As people we often fall on hard times, and as gamers those moments may come more frequently than they may do for non-gamers. I’ve found this to be a reality for me, and while it’s not something I feel especially proud of, I’ve found ways to deal with the empty feeling of depression and it’s ugly cousin – social anxiety. Continue reading
So here it is. Finally, EA has decided to give us one of the most anticipated games of the year, and it’s not very good. As far as I’m concerned this game is a cash grab and a way to exploit the new Star Wars movie, while also destroying the reputation of a franchise that has a special place in my heart.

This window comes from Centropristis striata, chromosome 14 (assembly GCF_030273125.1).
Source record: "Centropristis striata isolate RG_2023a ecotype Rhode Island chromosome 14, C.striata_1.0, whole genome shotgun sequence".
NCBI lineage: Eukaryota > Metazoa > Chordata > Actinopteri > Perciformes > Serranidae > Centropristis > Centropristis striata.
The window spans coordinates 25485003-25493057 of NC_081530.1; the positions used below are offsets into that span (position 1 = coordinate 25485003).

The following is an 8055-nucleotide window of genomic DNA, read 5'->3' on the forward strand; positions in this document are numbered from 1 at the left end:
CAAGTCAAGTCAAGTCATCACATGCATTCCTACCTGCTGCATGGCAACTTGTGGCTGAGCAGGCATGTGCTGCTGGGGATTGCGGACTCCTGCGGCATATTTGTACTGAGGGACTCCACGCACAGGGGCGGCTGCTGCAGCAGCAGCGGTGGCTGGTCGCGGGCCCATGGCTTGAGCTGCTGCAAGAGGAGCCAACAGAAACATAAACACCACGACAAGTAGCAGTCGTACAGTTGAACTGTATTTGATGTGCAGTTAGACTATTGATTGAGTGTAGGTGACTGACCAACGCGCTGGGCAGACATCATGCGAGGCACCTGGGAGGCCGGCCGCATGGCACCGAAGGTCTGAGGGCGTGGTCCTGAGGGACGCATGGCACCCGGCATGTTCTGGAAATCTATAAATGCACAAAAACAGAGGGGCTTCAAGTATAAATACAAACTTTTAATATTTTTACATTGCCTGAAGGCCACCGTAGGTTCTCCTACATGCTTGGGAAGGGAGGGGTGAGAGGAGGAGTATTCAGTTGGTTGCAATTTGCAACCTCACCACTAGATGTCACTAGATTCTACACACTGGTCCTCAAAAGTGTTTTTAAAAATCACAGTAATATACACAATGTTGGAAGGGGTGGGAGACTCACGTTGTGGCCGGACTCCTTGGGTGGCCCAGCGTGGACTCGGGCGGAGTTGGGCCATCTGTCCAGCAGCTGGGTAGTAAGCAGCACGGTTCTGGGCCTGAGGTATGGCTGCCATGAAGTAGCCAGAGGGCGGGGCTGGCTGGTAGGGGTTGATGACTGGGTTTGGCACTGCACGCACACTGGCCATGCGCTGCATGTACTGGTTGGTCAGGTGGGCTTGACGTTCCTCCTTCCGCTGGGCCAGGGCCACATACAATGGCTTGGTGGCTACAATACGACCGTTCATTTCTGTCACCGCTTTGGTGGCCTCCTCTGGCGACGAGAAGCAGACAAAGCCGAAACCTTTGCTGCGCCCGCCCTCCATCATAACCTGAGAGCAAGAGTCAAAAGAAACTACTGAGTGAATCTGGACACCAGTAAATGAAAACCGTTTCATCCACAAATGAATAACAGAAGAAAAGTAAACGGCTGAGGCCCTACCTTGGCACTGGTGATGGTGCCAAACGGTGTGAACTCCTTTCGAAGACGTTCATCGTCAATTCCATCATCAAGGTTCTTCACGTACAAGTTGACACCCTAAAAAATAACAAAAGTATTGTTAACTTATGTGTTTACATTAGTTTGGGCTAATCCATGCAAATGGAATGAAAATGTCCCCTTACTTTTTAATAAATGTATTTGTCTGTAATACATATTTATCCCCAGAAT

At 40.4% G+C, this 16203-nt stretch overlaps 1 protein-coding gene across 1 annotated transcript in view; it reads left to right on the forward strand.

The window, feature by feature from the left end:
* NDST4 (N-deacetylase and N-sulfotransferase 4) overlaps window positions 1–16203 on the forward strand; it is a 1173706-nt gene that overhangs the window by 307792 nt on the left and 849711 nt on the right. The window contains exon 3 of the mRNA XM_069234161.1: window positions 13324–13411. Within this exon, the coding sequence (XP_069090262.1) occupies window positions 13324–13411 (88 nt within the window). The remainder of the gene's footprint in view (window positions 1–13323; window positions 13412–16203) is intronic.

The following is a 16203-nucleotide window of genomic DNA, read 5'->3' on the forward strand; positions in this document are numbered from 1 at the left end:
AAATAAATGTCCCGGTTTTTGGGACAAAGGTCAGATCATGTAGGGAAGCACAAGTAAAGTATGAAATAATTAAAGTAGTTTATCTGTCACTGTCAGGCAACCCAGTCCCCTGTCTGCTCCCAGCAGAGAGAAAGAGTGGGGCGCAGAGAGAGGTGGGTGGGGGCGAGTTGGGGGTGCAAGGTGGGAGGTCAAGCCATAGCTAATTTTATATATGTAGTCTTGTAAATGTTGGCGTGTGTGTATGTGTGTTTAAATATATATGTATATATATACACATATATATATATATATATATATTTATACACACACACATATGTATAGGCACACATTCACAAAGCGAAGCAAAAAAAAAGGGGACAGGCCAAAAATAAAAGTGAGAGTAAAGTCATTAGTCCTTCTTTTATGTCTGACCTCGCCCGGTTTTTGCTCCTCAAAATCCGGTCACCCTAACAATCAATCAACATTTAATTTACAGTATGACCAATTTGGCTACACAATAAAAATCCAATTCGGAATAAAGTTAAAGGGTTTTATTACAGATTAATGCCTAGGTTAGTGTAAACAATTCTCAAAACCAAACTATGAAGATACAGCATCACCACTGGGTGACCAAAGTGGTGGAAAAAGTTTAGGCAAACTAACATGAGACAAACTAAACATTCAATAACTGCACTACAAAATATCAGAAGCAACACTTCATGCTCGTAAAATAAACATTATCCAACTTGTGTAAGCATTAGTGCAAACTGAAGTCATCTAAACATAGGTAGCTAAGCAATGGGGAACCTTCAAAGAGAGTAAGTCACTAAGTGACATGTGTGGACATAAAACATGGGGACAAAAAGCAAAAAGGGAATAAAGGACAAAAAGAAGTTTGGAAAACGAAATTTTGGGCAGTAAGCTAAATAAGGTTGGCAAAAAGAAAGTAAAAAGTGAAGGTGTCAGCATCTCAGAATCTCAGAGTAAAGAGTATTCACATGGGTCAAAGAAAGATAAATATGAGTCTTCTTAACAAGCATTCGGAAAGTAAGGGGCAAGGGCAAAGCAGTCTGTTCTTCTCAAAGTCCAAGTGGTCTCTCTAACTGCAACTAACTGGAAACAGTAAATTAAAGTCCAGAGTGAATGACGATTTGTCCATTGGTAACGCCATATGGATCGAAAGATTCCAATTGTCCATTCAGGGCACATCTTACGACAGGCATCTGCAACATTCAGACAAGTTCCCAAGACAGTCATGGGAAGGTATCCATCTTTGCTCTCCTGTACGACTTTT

I always felt pretty worried about Battlefront. Ever since that thirty second trailer came out, I knew EA would find a way to screw it up. I also remember the winter of last year, when I predicted that the game would feature a co-op mode. Of course, I also wanted an Xbox back then, and got a PS4 only recently, however my prediction came through. It’s a run-of-the-mill shooter game with realistic weapons and flashy Star Wars effects. And that leads me the big problem this game has: Lack of content.
I was notorious for playing the Battlefront Beta for just over an hour, but it was enough to get a taste of the game, and find out that I have no desire to play it whatsoever. It just didn’t click for me. But that was okay, I wasn’t disappointed by it. I just had an eerie feeling in the back of my mind, that EA HAD NO IDEA how to do Star Wars correctly. The only people who knew how to do Star Wars were the people behind Star Wars, and even they had some pretty rough moments. The Beta was successful in luring the people in, but it seems that the final game is successful in pushing them away.